Or Kelly-Rosales could sit deeper and give Griffin a little more freedom to play higher with Forbes or go deeper with Kelly-Rosales if they want to move to a 4-2-3-1 formation.

This is one possible change that could make sense in this upcoming game, or in upcoming matches where the Hounds might need some extra mid-range durability.

Thoros-Hounds connection

The Toros have been a Western Conference staple of the USL Championship since 2016, when they were founded in part to serve as a hybrid affiliate of Major League Soccer’s Houston Dynamo.

It can be said that on some level, Riverhounds helped create a preliminary blueprint or temporary replacement prior to the development of the Rio Grande Valley Toros FC franchise.

Just a few years prior, the Dynamo organization had partnered with the Riverhounds to form a one-year membership.

In 2014 Riverhounds as part of the USL Pro ,entered into an agreement to join the Houston Dynamo of Major League Soccer.


** (USL Pro did not become a USL Championship or promoted to Division Two until 2018)

The Dynamo-Hounds affiliation originated in the early stages of the MLS-USL partnership, in which each MLS franchise had to either launch its own USL franchise or find an affiliate partner in USL by 2016. The fast-growing USL doubled during this time. time, growing from 14 teams in 2015 to 29 in 2016.

It was very exciting at the time that this newfound partnership between Hounds and Dynamo would provide more legitimacy and spur the Riverhounds franchise, which had just completed its first season at Highmark Stadium.

At the time, in the mid-2010s, Dynamo was a successful MLS franchise – with a three-year run that included two consecutive MLS Cup second-place finishes and then a conference finalist.

This partnership proved far from ideal for both parties.

For most of 2014, the Hounds were mired in bankruptcy proceedings, getting off to a bad start, and then firing their coach. Given the attractive prospects for using the Houston players, especially in light of their financial situation, the Hounds never seemed to agree with their partner. Dynamo also endured a tough season that saw many injuries and for the second time in franchise history did not qualify for the playoffs.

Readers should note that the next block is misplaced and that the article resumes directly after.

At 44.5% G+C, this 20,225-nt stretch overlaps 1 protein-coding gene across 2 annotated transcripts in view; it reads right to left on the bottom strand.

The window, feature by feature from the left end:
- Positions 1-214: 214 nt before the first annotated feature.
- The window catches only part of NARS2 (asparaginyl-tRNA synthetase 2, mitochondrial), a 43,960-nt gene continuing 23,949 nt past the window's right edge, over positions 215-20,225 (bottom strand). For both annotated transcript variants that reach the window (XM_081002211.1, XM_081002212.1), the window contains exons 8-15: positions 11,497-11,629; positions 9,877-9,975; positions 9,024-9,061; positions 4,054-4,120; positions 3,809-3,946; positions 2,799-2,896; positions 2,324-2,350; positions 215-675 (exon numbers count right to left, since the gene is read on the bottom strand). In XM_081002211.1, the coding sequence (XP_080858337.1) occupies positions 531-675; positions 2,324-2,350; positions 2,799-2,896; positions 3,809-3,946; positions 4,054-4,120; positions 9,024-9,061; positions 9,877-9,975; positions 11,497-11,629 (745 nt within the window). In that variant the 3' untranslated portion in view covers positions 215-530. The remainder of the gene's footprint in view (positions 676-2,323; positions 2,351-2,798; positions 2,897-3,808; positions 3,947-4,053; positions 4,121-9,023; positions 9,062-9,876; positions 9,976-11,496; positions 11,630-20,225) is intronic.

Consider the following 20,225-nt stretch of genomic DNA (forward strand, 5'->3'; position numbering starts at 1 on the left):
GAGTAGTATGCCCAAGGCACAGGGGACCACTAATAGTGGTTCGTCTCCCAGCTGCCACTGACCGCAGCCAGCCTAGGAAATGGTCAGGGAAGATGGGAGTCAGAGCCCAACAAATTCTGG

During the 2014 season, the Hounds regularly used only two key players from Houston: defenseman Anthony Arena and goaltender Mike Lish. Other players, including Dynamo’s former 2013 MLS SuperDraft first-round pick Jason Johnson and Brian Ownby, have played in Pittsburgh on occasion.

Anthony Arena played for the Riverhounds in 2014 on loan from the Houston Dynamo. (photo courtesy of the Pittsburgh Riverhounds Football Club)

The prospect of a continued partnership with Houston or another MLS membership alienated Riverhounds’ new management as they sought to help the franchise form a new identity ahead of the start of the 2015 season.
Then Riverhounds president Richard Nightingale and new head coach Mark Steffens were keen to start at that time without a partner.

Dynamo found another ready partner in the Charleston Battery for the 2015 season.

A year later, Rio Grande Valley Toros FC took over the mantle, becoming a hybrid affiliate of Dynamo.

This partnership lasted until the 2020 season.

Both clubs are now independent franchises not affiliated with Major League Soccer.

Look out for coverage of the Hounds-RVGFC match, the new episode of Sounding Off on Soccer and more coming this weekend on Pittsburgh Soccer Now.

John Krysinski has covered football and other sports for many years for various publications and media. He is also the author of Monday’s Miracle, a book about the Pittsburgh Riverhounds SC that explores the club, especially the early years of Highmark Stadium, with a story leading up to a great match that helped ignite the spark. for a franchise. John has covered sports for the Pittsburgh Tribune-Review, DK Pittsburgh Sports, Pittsburgh Sports Report, worked as a color commentator for the Pittsburgh Riverhounds SC broadcasts, and has worked with OPTA Stats and US Open Cup and International Champions Cup broadcast teams in the United States. . Krysinsky also served as head men’s soccer coach at his alma mater, Point Park University, where he led the Pioneers to their first-ever winning seasons and playoff berths (1996-98); Northern Catholic School Boys Head Coach (2007-08), Shady Side Academy Boys Assistant Head Coach (2009-2014).